Electric linear actuators have come a long way – especially in the area of high force. Once upon a time when an application required high force, the usual linear motion solution was a hydraulic cylinder. However, as industrial automation gets more sophisticated and the need for precise control of speed, force and other variables grows, more engineers are considering electric high force linear actuators.
Powder-filling applications require precision and versatility. Precision to fill containers to the exact weight or volume. Versatility to accommodate changes.
Machine designers depend on electric linear actuators to deliver precision and versatility. And they’re finding that an integrated servo motor and controller coupled with a reliable electric actuator can do just that.
You may think linear actuators are strictly industrial components. Time to think again. We provide electric linear actuators for an innovative piece of medical equipment – the VibeTech Rehabilitation Chair used in physical therapy.
Under most circumstances electric linear motion systems are quiet. They certainly don’t create the hissing and bang-bang noises associated with pneumatic systems. However, there’s another type of noise that comes with electric systems of all types – electrical noise or interference.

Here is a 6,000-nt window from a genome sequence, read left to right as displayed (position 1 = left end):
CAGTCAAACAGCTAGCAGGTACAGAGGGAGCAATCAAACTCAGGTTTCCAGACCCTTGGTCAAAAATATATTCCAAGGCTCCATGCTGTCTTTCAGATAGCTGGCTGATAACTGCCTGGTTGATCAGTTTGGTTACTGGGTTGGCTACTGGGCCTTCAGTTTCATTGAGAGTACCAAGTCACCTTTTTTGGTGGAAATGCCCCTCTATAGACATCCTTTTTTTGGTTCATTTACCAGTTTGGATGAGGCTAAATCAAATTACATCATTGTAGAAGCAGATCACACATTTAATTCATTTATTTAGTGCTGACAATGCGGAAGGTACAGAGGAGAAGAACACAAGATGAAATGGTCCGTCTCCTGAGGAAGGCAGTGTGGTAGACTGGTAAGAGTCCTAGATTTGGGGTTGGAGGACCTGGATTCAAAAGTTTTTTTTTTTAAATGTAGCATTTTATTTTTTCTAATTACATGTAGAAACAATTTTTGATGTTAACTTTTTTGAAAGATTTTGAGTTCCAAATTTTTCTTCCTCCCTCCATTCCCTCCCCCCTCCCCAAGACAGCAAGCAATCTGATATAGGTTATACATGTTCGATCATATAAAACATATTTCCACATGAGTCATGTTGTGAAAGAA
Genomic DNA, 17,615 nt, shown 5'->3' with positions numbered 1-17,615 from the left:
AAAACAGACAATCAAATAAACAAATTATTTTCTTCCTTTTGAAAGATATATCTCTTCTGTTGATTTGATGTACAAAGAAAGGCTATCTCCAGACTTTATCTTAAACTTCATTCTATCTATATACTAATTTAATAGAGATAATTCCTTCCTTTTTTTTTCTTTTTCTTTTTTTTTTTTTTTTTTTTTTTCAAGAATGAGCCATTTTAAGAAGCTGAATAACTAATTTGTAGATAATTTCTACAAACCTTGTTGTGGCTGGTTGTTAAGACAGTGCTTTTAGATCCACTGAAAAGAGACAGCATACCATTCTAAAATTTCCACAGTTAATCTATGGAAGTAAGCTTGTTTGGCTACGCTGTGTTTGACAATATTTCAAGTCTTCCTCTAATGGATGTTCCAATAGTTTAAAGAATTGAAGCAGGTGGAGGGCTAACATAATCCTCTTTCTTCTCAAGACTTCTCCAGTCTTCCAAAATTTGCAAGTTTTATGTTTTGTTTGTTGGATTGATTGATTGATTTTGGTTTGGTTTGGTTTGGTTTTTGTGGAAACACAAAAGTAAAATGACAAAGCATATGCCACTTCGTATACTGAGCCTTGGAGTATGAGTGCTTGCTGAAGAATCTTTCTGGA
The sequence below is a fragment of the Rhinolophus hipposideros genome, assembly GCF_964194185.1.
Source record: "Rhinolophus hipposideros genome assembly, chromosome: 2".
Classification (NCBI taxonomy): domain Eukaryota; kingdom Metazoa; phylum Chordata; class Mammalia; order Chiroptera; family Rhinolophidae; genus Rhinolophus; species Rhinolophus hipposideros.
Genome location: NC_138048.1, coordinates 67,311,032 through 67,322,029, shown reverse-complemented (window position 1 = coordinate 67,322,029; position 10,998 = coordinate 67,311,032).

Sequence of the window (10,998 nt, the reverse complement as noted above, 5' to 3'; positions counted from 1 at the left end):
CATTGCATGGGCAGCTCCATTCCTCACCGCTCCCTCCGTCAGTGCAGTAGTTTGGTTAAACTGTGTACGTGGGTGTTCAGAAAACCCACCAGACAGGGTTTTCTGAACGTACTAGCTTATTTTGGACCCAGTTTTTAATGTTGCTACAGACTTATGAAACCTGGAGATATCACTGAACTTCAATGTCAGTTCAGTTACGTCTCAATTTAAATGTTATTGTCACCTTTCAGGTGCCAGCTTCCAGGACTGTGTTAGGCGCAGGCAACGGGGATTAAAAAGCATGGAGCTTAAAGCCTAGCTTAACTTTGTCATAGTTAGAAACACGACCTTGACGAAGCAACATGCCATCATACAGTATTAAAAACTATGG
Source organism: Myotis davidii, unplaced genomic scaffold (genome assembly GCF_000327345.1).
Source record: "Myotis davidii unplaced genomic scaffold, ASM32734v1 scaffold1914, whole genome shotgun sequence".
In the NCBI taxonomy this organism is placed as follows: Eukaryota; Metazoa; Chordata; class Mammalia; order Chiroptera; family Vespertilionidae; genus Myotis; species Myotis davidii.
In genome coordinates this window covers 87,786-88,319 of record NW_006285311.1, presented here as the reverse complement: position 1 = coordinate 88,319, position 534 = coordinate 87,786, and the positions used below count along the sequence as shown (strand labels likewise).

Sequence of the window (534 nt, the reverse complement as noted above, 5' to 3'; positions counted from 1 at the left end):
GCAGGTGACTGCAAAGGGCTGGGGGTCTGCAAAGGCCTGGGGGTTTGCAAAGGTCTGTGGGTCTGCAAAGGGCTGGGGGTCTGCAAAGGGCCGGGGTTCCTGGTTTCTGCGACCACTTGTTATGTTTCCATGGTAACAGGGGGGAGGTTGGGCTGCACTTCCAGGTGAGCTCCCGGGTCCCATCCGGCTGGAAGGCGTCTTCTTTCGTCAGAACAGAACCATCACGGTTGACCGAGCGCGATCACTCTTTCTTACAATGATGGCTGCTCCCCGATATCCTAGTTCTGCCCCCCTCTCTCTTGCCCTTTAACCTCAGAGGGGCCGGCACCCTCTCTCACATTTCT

This is a common occurrence caused by random fluctuations in electrical signals. If the amplitude gets high enough, electrical noise can disrupt the operation of devices like electric linear actuators. The results can be anything from erratic movements to complete system failure.
Higher production speeds usually translate into higher output volumes – a good thing in manufacturing. At least it’s good if product quality stays high and operating costs remain in line. Machine designers are on the look-out for high speed linear actuators and other devices that can streamline processes. But those high-speed solutions need to be reasonably priced and efficient to use.
Some manufacturing processes require high precision -- printed circuit boards (PCB) production, for example. In these instances, the capabilities of each component in a production system are critical. Although machine designers know pneumatic cylinders well, these cylinders struggle to deliver the accuracy and repeatability demanded by high precision processes. Many design engineers now turn to electric rod actuators for accuracy and repeatability and for better operating efficiency.
Conveying systems are common in manufacturing. They can be straight-forward systems that take packages from point A to point B or complex ones for sorting and diverting. Systems used in food processing also must handle washdowns, a common practice in the industry.
As critical components, linear actuators must withstand the challenges of the application including environmental ones. Pneumatic cylinders have been used extensively in conveying. However, electric cylinder use is growing, fueled by demand for programmability and better accuracy.